Under the WHO Constitution, all WHO Member States are automatically bound by the new IHR (2005) unless they affirmatively opt out within a limited time period, namely by 15 December 2006. No WHO Member State has completely opted out, and only a very small number made reservations. According to the procedures established in the IHR (2005), reservations are evaluated by other WHO Member States within a defined time period. If a particular percentage of States do not object, the Regulations will enter into force for the States that have filed them subject to the reservation(s). If at least one third of the other States object to the reservation(s), the State filing the reservation(s) may withdraw the reservation(s) within a set period or request the Director-General of WHO to seek the views of a Review Committee. The Review Committee advises the Director-General on the practical impact of the reservation(s) on the operation of the Regulations. The Director-General then submits the reservation and any views from the Review Committee to the World Health Assembly for its consideration. If the Assembly, by majority vote, objects to the reservation(s) the Regulations will only enter into force for the reserving States if it withdraws the reservation(s).
7. How will compliance with the IHR (2005) be achieved?
The IHR (2005) have been agreed upon by consensus among WHO Member States as a balance between their sovereign rights and shared commitment to prevent the international spread of disease. Although the IHR (2005) do not include an enforcement mechanism per se for States which fail to comply with its provisions, the potential consequences of non-compliance are themselves a powerful compliance tool. Perhaps the best incentives for compliance are 'peer pressure' and public knowledge. With today's electronic media, nothing can be hidden for very long. States do not want to be isolated. The consequences of non-compliance may include a tarnished international image, increased morbidity/mortality of affected populations, unilateral travel and trade restrictions, economic and social disruption and public outrage. Working together and with WHO to control a public health event and to accurately communicate how the problem is being addressed helps to protect against unjustified measures being adopted unilaterally by other States.
8. How will questions or disputes on the interpretation or application of the IHR (2005) be resolved?
The IHR (2005) contain a dispute settlement mechanism to resolve conflicts arising between States in respect of the application and/or the interpretation of the Regulations. The mechanism emphasizes the amicable settlement of differences. Several options are open to States under this mechanism, including negotiation, mediation and conciliation. Disputes may also be settled by referral to the Director-General of WHO or by arbitration, if agreed to by all the parties to the dispute.
The roles, responsibilities and obligations of States Parties and WHO under the IHR (2005)
9.Who will be responsible for implementing the IHR (2005)?
The responsibility for implementing the IHR (2005) rests upon all States that are bound by the Regulations and WHO. The State is responsible, including all of its sectors, ministries, levels, officials and personnel for implementing the Regulations at the national level. WHO will collaborate with and support States in the implementation of the Regulations.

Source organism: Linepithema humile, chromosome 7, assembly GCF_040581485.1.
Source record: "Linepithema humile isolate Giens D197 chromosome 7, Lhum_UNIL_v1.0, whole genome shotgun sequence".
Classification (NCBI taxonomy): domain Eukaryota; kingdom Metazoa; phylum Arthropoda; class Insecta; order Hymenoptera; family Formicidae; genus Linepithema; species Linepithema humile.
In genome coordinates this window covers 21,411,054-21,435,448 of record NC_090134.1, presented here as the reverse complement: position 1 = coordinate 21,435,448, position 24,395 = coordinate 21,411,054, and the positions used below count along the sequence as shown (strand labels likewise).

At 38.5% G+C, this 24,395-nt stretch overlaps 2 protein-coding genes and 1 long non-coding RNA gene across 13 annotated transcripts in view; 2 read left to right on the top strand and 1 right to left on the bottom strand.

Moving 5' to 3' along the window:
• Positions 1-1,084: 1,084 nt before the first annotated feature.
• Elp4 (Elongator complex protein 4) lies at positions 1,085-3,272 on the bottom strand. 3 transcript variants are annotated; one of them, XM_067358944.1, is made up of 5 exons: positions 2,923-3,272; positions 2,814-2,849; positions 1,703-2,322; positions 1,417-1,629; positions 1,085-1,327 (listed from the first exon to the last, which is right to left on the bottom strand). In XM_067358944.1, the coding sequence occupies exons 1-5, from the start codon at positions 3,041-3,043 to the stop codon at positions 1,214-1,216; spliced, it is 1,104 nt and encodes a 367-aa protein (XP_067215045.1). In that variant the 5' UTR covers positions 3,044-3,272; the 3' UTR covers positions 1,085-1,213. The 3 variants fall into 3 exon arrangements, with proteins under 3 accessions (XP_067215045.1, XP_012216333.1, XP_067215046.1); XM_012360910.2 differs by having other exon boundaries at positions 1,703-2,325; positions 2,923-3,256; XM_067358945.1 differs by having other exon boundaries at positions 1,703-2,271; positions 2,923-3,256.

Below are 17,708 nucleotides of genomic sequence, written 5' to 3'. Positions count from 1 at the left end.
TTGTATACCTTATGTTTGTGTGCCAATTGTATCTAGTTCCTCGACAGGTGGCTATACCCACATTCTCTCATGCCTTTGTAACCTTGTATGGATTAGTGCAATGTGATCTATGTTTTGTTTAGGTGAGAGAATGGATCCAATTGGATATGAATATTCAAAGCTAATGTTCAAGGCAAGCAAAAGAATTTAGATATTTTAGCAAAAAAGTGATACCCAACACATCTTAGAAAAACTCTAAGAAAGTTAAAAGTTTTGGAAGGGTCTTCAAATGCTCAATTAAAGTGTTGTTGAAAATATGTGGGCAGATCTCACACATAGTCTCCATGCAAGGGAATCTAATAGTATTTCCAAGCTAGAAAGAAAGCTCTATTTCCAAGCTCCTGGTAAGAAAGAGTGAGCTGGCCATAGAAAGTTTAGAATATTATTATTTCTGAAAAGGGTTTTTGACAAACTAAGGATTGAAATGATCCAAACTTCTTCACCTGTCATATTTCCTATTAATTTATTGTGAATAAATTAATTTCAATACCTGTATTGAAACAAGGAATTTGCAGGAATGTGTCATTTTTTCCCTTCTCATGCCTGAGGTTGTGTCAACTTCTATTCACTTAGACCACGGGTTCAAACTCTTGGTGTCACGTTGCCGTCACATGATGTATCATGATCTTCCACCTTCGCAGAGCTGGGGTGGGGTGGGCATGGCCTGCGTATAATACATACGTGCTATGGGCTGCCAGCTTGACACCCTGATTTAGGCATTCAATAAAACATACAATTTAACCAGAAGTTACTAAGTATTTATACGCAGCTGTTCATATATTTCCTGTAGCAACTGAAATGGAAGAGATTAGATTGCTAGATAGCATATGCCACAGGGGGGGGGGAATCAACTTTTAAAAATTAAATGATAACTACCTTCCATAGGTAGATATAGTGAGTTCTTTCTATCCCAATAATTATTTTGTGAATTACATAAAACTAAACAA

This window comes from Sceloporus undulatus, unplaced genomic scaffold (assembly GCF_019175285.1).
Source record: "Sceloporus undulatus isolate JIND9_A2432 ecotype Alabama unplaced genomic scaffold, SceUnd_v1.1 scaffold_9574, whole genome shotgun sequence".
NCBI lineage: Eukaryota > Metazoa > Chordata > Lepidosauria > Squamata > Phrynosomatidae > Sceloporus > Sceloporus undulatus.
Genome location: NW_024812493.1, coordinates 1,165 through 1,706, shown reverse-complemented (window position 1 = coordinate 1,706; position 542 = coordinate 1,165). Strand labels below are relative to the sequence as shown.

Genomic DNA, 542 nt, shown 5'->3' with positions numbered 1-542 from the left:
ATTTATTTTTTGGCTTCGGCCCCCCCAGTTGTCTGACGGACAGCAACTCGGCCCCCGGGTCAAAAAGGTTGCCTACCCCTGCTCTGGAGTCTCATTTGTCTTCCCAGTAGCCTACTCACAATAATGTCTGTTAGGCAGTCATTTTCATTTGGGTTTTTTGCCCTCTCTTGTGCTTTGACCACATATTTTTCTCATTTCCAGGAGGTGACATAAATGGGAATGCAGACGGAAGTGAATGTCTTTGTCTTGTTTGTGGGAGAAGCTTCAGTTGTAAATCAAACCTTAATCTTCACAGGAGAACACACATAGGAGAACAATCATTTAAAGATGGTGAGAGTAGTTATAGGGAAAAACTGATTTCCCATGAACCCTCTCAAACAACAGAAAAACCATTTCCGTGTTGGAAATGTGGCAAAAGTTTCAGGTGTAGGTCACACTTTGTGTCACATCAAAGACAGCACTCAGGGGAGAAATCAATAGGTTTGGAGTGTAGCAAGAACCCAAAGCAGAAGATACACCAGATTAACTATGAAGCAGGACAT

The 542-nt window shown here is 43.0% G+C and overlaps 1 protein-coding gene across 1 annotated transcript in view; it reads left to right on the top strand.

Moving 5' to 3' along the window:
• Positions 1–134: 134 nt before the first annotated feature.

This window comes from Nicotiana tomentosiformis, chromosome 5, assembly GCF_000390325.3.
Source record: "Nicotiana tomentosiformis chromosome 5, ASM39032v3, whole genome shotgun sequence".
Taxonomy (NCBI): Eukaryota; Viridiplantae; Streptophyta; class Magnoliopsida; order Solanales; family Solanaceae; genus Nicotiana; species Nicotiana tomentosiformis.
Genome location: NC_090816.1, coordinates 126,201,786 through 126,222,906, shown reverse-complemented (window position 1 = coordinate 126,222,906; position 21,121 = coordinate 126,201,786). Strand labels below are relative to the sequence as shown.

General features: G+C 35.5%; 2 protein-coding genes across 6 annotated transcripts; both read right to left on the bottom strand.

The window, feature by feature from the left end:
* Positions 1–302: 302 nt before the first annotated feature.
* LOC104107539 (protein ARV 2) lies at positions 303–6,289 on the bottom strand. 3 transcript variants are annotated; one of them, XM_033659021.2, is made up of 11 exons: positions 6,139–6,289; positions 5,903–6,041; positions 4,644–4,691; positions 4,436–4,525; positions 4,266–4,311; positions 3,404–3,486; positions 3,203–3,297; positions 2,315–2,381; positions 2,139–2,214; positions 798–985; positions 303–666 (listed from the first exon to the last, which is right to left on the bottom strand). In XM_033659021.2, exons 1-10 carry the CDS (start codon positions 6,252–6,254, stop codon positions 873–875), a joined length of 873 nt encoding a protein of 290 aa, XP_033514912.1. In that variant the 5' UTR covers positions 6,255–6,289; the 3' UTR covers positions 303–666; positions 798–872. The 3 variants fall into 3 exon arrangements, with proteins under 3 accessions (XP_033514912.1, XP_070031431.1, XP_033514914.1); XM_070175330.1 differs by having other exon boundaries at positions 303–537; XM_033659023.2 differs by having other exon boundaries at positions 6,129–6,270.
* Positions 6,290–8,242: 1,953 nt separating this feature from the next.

10. How will States benefit from the IHR (2005)?
By agreeing to be bound by the IHR (2005), States will:
- enjoy the benefits of a respected partner in the international effort to maintain international public health security;
- receive WHO guidance in building the core capacities necessary to quickly detect, report, assess and respond to public health emergencies and public health risks, including those of national and international concern;
- be offered technical assistance and receive help in efforts to mobilize possible funding support to meet these new obligations;
- receive WHO guidance during outbreak assessment and response;
- have access to specific information gathered by WHO about public health risks world-wide which is necessary for them to protect themselves;
- receive WHO advice and logistical support, when requested, to respond to disease outbreaks and other public health events; and
- have access to the Global Outbreak Alert and Response Network (GOARN), a 'one-stop shop' of global resources to help manage public health risks and emergencies of international concern.
11. According to the IHR (2005), what are the key obligations for States?
States Parties to the IHR (2005) are required:
- to designate a National IHR Focal Point (see Question 4 above);
- to assess events occurring in their territory and to notify WHO of all events that may constitute a public health emergency of international concern using the decision instrument included in Annex 2 of the Regulations (see Question 5 above);
- to respond to requests for verification of information regarding events that may constitute a public health emergency of international concern;
- to respond to public health risks which may spread internationally;
- to develop, strengthen and maintain the capacity to detect, report and respond to public health events;
- to provide routine facilities, services, inspections and control activities at designated international airports, ports and ground crossings to prevent the international spread of disease;